In today’s reflection, we are going to analyze why there is still a large circulation of pesetas in Spain, despite the fact that the euro has been circulating for more than 18 years. The last date to change pesetas to euros is December 31, 2020.
The Spaniards kept in June a total of 1,604 million euros of the old national currency without redeeming, one million less than the previous month, which is equivalent to 266,883 million pesetas, according to the latest data published by the Bank of Spain .
According to the figures of the monetary authority, and despite the fact that more than 18 years have passed since the common currency began to circulate, the Spanish kept at the end of June 135,438 million pesetas in banknotes (814 million euros) and 131,445 million pesetas in currencies (790 million euros), as reported by ElEconomista.es.
Pesetas and their value
The peseta was the legal tender in Spain and its overseas territories from its approval on October 19, 1868 until January 1, 1999, after the incursion of the euro into most of European territory.
Currently, for 1000 pesetas they give you 6 EUR. But if you have old pesetas coins they can have a high collectible value, such as:
- 1 Peseta from 1944. The price ranges between 3.19 euros and 354.76 euros depending on the state of conservation. It was made of aluminum-bronze.
- 25 pesetas (Castilla-La Mancha) 1996. The ‘five duros’ with a central hole are priced between 50 cents and 50.00 euros. They were made of nickel-brass.
- 1 Peseta 1987. It was coined on the occasion of the III National Numismatic Exhibition. Its price is around 45 euros.
- 100 pesetas 1983. The famous ’20 hard ’. Those made in 1983 are worth about 55 euros.
- 50 Pesetas 1984. The huge ‘ten duros’ coin reaches a value of 65-70 euros.
- 100 pesetas 1966. Made of silver, they cost 145 euros.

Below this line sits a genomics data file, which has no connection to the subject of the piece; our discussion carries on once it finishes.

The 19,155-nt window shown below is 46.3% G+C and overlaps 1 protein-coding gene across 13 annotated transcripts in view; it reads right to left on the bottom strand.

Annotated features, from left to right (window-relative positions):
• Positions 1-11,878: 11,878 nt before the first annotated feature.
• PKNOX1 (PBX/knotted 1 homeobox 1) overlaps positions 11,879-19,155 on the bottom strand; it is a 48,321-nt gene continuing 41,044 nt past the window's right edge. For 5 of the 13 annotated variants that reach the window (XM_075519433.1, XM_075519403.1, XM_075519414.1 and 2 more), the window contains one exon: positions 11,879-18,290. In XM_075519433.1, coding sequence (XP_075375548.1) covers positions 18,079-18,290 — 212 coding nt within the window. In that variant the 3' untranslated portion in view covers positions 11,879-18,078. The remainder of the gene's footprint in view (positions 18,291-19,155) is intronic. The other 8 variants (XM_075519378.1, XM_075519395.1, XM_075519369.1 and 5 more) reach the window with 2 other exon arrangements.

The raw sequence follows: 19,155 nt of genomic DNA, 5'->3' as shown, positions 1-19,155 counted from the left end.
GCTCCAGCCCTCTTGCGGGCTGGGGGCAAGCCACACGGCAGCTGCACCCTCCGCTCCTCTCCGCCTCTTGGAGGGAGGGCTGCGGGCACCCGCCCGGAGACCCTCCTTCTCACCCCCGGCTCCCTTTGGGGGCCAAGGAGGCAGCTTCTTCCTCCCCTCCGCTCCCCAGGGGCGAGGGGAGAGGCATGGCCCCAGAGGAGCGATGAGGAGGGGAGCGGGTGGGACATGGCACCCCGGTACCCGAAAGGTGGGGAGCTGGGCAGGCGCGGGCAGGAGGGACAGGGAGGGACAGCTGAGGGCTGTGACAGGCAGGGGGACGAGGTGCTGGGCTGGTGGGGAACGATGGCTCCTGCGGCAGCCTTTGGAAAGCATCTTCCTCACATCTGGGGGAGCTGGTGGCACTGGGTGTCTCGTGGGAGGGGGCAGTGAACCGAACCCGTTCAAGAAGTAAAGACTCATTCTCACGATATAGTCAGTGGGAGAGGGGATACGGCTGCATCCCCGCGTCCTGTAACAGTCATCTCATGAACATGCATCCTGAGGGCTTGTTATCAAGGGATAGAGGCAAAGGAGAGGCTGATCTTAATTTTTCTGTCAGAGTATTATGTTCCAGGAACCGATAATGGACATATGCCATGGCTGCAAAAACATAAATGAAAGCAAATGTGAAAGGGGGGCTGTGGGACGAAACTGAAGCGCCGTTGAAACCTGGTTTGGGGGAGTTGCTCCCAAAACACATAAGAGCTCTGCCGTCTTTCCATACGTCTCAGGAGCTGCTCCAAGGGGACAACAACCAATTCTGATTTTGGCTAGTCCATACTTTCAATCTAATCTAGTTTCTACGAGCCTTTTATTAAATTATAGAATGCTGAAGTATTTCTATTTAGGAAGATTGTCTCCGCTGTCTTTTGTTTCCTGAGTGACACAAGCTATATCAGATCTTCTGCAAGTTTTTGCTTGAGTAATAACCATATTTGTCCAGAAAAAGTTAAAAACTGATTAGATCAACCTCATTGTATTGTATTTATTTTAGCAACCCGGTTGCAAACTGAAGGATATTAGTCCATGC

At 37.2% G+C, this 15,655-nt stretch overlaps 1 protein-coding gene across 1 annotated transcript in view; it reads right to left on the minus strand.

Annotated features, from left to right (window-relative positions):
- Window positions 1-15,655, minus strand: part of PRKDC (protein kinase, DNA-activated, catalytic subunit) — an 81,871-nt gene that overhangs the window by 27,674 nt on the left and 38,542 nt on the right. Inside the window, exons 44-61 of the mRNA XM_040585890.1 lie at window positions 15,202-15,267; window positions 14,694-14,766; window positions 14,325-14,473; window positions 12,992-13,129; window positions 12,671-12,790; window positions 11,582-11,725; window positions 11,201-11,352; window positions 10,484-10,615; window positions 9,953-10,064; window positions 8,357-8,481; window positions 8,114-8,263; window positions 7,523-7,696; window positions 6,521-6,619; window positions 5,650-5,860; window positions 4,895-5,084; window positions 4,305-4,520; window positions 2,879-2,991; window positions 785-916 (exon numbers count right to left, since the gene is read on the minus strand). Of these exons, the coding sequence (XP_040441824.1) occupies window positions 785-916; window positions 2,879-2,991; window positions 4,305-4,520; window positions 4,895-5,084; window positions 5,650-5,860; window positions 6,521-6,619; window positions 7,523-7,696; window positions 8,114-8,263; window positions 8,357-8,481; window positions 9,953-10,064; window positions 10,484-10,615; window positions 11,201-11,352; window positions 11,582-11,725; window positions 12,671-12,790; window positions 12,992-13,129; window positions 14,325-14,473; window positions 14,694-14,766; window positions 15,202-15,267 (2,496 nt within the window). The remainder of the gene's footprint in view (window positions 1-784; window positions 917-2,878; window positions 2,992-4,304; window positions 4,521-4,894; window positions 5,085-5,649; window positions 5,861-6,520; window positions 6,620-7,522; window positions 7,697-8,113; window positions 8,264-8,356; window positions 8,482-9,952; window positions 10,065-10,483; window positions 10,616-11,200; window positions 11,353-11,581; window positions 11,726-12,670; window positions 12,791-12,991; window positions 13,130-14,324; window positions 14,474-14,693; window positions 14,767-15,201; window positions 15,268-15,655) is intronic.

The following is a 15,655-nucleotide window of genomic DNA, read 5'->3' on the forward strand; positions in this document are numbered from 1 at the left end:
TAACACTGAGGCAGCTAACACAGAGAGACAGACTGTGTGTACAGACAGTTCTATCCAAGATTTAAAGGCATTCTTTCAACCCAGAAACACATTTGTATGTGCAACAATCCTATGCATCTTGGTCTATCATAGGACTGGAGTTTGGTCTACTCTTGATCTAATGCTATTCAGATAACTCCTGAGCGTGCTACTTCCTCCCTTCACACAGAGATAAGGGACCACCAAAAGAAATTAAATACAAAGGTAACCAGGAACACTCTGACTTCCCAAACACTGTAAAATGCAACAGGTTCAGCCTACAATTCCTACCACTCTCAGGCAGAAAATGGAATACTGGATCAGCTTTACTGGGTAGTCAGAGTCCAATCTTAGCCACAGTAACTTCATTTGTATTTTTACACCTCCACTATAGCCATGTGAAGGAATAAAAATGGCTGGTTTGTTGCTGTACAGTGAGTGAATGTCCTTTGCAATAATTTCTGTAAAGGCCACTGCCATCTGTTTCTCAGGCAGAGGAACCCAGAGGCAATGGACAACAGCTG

- 5 Pesetas 1975 with reverse of the 82 World Cup. The famous ‘hard of the World Cup error’. They were made on the occasion of the World Cup in Spain in 1982 and are highly valued. In some coins, on the reverse side, the year 1975 appears by mistake and costs up to 400 euros.
All peseta banknotes after 1939 are exchangeable, those issued between 1936 and 1939 will have to be analyzed by experts and the coins will only be accepted if they were in circulation on January 1, 2002, since the previous ones were replaceable until 1997.
The issuing bank estimated that 45% of the pesetas coins that were in circulation before the entry of the euro will never be delivered to the Bank of Spain for exchange because it will remain in the hands of the Spanish as a collector’s item, or because of deterioration, loss or departure from the country in the pockets of tourists.
Why do Spanish people keep pesetas if you can’t buy anything with them? Surely there will be as many answers as people consult each other. But there is no doubt that there is still confidence in certain sectors and even a kind of nostalgia for the beloved Spanish currency.
Always, but always a monetary system is based on trust. In its almost 2 decades of life, the euro has not yet taken hold, despite being one of the strongest currencies in the world.
I say goodbye until tomorrow with this proverb:
“Art is not making money, it is keeping it.”